As housing options become slim, the Columbia area is seeing a huge spike in rental prices. University of South Carolina students are doing everything they can to stay afloat. (Photos by Dylan Knichel)

Rent is on the rise nationwide, and Columbia is no exception. Many people in Richland County, especially students, are scraping by.

Inflation can be the blame – it typically is – and in this case it plays a part.  With inflation being the highest it has been in decades, the cost of living nationally has skyrocketed.

But Columbia, South Carolina, has seen an increase in rent almost double the national average at more than 10% since 2022, compared to only 5% on the national scale, according to RentHub, an online real estate analytics platform. This is especially true within student housing, said Laura Twitty, co-owner of the Shandon Group rental company. And she think she knows why.

There’s just no space, Twitty said. Most off-campus student housing is completely full by the start of each semester.

“There’s a housing shortage,” she said. “There’s never an unrented student property. And so the competition’s higher.”

The housing shortage is not the only problem creating this financial burden for renters, which is typically expected in college towns like Columbia, Clemson and Tuscaloosa, Twitty said.

“The taxes are really high in Richland County for non-owner occupied properties,” she said. “And then, as you can imagine with inflation, again post-COVID, the price for repairs has skyrocketed. … If the price to repair something used to be $75 and now it’s $150 or $200, that price, somebody has to pay that bill. And a lot of times, that bill is going to get passed on to the person who’s using the property – the renter.”

Anjelita Cadena, clinical assistant professor of real estate at USC’s Darla Moore School of Business, agrees: “Young adults can’t afford to buy a new house.”

With everyone renting and nearly no one buying in the entry-level home market, it turns into an issue of supply and demand.

“The National Association of Realtors said first-time home buyers fell by 26%,” Cadena said. “So those 26% did not leave their apartments or their rentals. So the higher the demand and the lower the supply – that’s the biggest culprit in the pricing going up … on top of pricing issues with supplies and then some labor market issues.”

As a result of people not being able to afford to move out of their rentals and purchase a home, people are not seeing as many properties become available in order to meet the demand.

The combination of these factors from high property tax, inflation and housing shortages is making it tough for students, in particular, to manage their living expenses while at the same time maintaining a full course load and job.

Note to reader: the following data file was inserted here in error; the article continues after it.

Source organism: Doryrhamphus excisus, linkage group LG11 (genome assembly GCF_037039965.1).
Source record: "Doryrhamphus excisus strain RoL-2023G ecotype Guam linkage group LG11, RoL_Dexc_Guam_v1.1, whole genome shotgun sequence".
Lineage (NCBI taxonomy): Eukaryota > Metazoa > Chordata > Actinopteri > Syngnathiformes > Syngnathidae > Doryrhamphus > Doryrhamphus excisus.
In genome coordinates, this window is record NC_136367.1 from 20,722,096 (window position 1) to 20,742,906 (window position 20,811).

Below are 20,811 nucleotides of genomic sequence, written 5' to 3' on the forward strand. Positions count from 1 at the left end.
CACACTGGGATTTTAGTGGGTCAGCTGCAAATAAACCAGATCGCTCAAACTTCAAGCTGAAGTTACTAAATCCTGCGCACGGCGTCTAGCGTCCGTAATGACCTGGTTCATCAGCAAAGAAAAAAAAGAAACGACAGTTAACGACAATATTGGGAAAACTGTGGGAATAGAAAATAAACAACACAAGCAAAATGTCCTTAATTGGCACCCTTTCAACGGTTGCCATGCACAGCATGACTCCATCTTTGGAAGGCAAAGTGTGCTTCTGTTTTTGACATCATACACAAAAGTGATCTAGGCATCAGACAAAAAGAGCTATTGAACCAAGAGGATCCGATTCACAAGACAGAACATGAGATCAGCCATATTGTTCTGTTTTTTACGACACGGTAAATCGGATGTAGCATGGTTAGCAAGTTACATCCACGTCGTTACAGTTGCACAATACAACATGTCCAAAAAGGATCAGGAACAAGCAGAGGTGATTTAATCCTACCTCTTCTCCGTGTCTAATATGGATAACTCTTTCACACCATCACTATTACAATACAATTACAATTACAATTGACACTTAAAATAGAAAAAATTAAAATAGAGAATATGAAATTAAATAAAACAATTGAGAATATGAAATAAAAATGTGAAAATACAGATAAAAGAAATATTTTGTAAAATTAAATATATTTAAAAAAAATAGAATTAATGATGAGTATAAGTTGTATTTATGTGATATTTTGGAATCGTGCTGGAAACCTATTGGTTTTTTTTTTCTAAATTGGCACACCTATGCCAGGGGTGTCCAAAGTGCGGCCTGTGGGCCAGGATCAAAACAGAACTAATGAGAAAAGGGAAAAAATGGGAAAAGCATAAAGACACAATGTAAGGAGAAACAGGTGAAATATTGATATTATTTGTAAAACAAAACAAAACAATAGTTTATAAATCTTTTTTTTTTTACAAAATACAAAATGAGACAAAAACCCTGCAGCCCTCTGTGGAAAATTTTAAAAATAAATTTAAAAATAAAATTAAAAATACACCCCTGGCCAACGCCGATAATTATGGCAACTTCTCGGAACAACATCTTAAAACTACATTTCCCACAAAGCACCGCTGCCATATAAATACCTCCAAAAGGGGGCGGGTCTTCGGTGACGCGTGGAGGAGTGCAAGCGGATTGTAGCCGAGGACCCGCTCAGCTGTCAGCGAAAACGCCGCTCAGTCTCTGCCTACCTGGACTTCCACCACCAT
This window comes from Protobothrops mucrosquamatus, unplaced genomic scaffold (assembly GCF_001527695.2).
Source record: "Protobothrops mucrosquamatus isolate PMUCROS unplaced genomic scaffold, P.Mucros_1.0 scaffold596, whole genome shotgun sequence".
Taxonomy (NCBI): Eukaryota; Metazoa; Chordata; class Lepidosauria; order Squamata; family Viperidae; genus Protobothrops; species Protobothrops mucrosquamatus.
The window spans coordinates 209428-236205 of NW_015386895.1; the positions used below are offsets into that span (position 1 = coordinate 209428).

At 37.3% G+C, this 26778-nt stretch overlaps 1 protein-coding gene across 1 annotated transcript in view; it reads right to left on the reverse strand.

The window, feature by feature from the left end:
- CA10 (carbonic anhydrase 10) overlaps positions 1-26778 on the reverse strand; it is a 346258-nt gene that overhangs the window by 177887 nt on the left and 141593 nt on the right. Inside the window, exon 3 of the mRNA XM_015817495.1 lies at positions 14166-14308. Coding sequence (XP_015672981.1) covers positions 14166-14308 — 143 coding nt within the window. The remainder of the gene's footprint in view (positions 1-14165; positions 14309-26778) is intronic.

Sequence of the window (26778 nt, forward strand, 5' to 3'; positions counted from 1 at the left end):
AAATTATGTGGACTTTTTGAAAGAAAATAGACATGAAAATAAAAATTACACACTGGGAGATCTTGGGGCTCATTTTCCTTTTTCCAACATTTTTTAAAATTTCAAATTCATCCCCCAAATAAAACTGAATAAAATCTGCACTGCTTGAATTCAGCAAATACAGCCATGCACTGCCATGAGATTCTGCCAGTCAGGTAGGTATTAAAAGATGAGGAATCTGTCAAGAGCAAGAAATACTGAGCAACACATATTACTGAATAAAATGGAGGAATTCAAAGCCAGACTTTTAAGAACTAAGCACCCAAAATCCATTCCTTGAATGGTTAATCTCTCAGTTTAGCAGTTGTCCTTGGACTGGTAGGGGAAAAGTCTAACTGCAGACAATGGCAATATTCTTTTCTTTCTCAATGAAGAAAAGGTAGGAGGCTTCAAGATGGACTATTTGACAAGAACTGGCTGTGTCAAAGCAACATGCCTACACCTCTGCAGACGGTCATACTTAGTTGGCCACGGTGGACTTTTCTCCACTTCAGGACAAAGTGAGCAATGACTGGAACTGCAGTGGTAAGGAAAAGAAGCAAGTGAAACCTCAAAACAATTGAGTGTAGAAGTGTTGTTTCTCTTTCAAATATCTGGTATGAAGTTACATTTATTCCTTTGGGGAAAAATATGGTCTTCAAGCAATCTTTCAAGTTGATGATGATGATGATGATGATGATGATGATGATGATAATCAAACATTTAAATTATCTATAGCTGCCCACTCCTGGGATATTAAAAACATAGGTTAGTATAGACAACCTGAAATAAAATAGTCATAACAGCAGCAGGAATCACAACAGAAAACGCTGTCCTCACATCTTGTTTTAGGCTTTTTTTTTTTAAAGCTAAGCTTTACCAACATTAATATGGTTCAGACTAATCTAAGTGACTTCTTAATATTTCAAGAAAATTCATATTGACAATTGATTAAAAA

“It’s hard sometimes – a lot of the time actually,” said Jackson Perkins, a fourth-year USC student. “Trying to find that balance of work and school and prioritizing the both of them equally is not an easy task.”

Perkins recently said he had to convert from part-time to full-time work at his job, taking away from his studies and time dedicated to schoolwork.

“I get off of work after midnight every night and am expected to have my assignments done by the next morning when I wake up for class early in the morning,” he said. “I can’t lie, it is difficult to put my all into my classes when I am constantly busy.”

Studies support what Perkins is saying, Cadena said.

“If they (students) have to work, then their grades will come down,” she said.

This is especially true for Ethan Savini, a former USC student who now attends Midlands Technical College.

“Previously, I was an all-around A student my freshman year whenever my parents covered my housing,” he said. “But, as I began my sophomore year and moved off campus, I was expected to pay my own rent along with my other bills. I had to pick up more shifts, obviously, where I was working full time along with going to classes. My grades dropped tremendously.”

Savini said he could no longer attend USC and had to transfer.

“I was so caught up on paying my bills that I no longer paid attention to my schoolwork like I should have,” Savini said. “I eventually had to drop out because my grades were no longer what they should’ve been. Transferring to Midlands, where tuition is much lower and I could complete courses online, was my only option.”

So, what is the solution? It might actually be to increase the price of rent, contrary to what people may think.

“The occupancy rate (for student housing) is so high, that tells me there’s not enough units …,” Cadena said. “Then you’re not charging enough for rent. … It’s just a rule of thumb for property managers.”

If student housing is constantly being filled with little effort, an increase in rent will create more openings. But that can’t be done without developing more housing.

Having more housing and apartments, especially those designated for students, creates more supply, eventually counterbalancing demand.

With an estimated student population of more than 35,000 in 2022 and several years of its biggest freshman classes ever, USC is working to meet students’ needs. The school is building new student housing complexes on Whaley Street in the Wheeler Hill neighborhood and in the Vista, near the Colonial Life Arena.


Jackson Perkins, a University of South Carolina senior, clocks into his fifth eight-hour shift this week as a local restaurant manager.

Perkins uses the slow part of his shift to study for an upcoming exam. With bills that need to be paid, he’s working to make a living while keeping his grades up.

The Sawyer on Lincoln leasing office. The company manages the newest student housing development coming to Columbia. The complex, slated to open in Fall 2023, will help address housing demand.